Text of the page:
I received this book for free from Random House Children's Books in exchange for an honest review. This does not affect my opinion of the book or the content of my review.The Here and Now by Ann Brashares
Published by Delacorte Press on April 8th 2014
Genres: Sci-Fi, Time-Travel, YA
Source: Random House Children's Books
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Meet seventeen-year-old Prenna James, who immigrated to New York when she was twelve. Except Prenna didn’t come from a different country. She came from a different time—a future where a mosquito-borne illness has mutated into a pandemic, killing millions and leaving the world in ruins.
Prenna and the others who escaped to the present day must follow a strict set of rules: never reveal where they’re from, never interfere with history, and never, ever be intimate with anyone outside their community. Prenna does as she’s told, believing she can help prevent the plague that will one day ravage the earth. But everything changes when she falls for Ethan Jarves.
What a disappointment. And an unexpected one since I was such a fan of her Sisterhood in the Traveling Pants series (which rocked my socks off!). I didn’t dislike this one right away; at first I was very much into it. We start by learning of their dystopian-like community that has formed in the past (our present), after having escaped from a plague ravaged future. A future that is, quite frankly, not at all unrealistic, making it all the more terrifying. Once we get down to business, though, things go downhill fast. From underdeveloped characters, to random – often boring – plot detours, to unemotional insta-love romance.
Prenna starts out as a great character – stubborn and determined. She’s from a future where touching meant death, and is now controlled by a creepy leader that imposes secrecy and a sealed community. All is good until she starts making dumb decisions with such obvious outcomes, that I became quickly and completely frustrated. The kind of dumb decisions that would make you throw popcorn at the TV. Unsurprisingly, she gets imprisoned due to her own stupidity. I actually found this particular detour to be quite random, even useless in the overall story progression. She gets caught, imprisoned, saved, then we end up exactly at the same place we were with nothing changed. It felt as if pages were added just to reach a word quota.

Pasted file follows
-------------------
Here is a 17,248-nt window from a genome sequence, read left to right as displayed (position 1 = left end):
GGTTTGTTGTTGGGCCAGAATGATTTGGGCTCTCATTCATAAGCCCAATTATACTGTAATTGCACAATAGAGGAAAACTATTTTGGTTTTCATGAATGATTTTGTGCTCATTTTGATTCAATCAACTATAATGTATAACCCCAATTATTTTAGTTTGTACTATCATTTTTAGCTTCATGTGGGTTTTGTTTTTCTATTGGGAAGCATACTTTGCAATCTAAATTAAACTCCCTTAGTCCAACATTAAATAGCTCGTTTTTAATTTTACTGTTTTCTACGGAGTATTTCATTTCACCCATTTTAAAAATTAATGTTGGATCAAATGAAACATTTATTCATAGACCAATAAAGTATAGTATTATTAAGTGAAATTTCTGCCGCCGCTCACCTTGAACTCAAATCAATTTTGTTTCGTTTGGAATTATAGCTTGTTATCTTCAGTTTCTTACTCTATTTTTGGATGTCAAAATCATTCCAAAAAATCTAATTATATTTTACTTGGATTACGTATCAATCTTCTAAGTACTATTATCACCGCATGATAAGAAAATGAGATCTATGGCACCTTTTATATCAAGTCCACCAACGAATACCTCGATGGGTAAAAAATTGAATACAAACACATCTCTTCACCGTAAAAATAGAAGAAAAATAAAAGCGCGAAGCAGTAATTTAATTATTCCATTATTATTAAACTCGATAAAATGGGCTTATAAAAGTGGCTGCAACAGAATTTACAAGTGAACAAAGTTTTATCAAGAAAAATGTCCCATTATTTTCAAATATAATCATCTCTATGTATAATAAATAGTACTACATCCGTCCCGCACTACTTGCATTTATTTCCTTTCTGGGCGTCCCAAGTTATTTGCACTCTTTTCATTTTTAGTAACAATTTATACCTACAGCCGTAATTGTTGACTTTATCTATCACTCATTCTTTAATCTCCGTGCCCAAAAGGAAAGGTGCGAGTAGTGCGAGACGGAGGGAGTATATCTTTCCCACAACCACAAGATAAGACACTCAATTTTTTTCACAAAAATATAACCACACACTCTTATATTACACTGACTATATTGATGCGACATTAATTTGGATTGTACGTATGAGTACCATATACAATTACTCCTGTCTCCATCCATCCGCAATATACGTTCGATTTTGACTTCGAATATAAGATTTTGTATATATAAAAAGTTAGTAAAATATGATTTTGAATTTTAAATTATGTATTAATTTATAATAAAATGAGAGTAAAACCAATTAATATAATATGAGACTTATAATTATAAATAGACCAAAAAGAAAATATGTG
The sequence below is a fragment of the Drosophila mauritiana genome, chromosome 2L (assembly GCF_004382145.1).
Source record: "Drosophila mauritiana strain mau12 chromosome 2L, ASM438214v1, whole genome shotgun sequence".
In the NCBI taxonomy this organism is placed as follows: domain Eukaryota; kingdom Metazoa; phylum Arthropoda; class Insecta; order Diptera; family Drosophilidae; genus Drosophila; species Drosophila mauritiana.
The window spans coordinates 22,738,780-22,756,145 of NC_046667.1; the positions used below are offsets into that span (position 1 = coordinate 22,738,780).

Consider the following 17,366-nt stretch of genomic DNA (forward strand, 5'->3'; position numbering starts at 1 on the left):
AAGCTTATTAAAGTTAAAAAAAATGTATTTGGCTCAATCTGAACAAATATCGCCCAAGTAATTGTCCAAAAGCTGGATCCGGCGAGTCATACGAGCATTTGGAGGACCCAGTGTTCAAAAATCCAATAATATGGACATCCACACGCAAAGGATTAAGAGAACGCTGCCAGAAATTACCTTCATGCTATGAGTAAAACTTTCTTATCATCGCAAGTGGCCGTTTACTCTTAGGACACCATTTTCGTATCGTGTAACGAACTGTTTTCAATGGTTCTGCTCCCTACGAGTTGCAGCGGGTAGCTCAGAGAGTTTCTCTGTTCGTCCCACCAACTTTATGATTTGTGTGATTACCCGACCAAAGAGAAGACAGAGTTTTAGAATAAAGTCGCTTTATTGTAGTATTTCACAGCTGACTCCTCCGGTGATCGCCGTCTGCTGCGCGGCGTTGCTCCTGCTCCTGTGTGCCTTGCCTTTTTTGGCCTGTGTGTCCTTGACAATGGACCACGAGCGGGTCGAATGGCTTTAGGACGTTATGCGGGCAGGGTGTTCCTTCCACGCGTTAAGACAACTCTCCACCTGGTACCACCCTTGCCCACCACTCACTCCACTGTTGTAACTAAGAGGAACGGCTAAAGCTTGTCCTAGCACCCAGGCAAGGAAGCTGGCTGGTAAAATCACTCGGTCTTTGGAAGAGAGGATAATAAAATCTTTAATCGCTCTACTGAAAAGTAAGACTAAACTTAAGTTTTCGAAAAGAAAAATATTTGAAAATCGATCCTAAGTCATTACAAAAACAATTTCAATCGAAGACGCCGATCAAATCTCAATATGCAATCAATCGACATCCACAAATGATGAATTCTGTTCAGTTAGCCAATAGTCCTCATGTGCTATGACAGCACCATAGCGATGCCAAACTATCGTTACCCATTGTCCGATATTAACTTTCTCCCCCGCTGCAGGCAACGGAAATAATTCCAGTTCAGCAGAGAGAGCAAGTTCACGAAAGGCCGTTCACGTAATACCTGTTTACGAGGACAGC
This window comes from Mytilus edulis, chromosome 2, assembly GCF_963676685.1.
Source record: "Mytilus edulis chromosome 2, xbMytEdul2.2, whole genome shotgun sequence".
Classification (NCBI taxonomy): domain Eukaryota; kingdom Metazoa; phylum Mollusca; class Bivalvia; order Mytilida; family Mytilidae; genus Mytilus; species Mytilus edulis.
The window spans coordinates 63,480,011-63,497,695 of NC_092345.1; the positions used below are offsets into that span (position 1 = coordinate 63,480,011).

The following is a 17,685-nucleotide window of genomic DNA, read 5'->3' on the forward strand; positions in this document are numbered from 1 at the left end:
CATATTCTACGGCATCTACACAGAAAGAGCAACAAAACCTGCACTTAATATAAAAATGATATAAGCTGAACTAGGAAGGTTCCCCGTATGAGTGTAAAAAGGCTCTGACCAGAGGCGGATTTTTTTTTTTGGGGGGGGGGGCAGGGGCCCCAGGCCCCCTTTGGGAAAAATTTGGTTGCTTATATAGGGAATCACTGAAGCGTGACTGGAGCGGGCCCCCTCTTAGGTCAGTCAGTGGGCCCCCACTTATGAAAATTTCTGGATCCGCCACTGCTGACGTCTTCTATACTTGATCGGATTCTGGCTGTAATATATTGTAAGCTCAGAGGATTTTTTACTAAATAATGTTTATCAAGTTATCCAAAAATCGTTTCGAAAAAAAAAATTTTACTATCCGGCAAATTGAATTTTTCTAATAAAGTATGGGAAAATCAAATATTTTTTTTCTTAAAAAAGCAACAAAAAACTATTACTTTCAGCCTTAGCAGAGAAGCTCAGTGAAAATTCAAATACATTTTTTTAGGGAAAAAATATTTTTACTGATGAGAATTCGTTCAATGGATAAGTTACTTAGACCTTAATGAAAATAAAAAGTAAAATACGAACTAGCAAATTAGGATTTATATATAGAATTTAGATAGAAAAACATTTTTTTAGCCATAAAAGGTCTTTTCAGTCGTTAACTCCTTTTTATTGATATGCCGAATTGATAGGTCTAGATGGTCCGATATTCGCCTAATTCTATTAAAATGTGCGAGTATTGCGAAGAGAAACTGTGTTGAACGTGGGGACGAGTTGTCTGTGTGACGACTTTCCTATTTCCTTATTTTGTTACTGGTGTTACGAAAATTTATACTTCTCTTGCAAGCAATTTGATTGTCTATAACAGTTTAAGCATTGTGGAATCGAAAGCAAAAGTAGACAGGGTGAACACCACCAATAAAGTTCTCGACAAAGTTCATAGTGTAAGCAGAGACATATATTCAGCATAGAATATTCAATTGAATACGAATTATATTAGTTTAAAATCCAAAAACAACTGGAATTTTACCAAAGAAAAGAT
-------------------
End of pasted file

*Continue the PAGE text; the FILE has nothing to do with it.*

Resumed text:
Now on to Ethan, the love interest and savior. This guy is whatever the plot needs him to be. Can he quietly and efficiently cut glass to break Prenna out of prison like some modern day criminal? While yes, yes he can. Did he somehow procure and think to implant a tiny tracker in her shoe in case she gets imprisoned? Who wouldn’t? Is he a hacker/programmer when they need to recover world-ending scientific data? Duh! Who is this guy? These are not the only conveniences throughout, either. They randomly find wads of cash tucked in with all the information they need to solve this mystery, left by the last person who tried. And don’t even get me started on time travel logic which is completely ignored. The grandfather paradox proves especially problematic to my brain. *twitch*
So these two kids have 2 (or was it 3?) days to stop the end of the world, but instead of putting their time and energy on actually… saving the world, they go to the beach, lounge on the sand, drink sangria, relax in hotel rooms, talk awkwardly about having sex, make detours to a school to reminisce on her past, play cards and cards and then more cards. Yawn! Sex is brought up more than once too, often through innuendos and blasé-like in an old-married-couple kind of way. It felt so impassive. The romance in general lacked passion and depth. I did not feel this “meant-to-be” connection they apparently had. And even though he’s had a crush on her for years, and her on him, their love declarations felt hasty and unconvincing. Lastly, I didn’t buy the ending where a teenager “gives it to the man”.
Obviously I had my share of problems with this one, but there were a couple things I liked. The plausibility of the future, for one, made what Prenna lived through plenty horrifying. I also liked her letters to Julius that are scattered throughout, describing her reactions to our ways of life that are weird and foreign to her. At the end of the day, these unfortunately did not make up for my overall annoyance.
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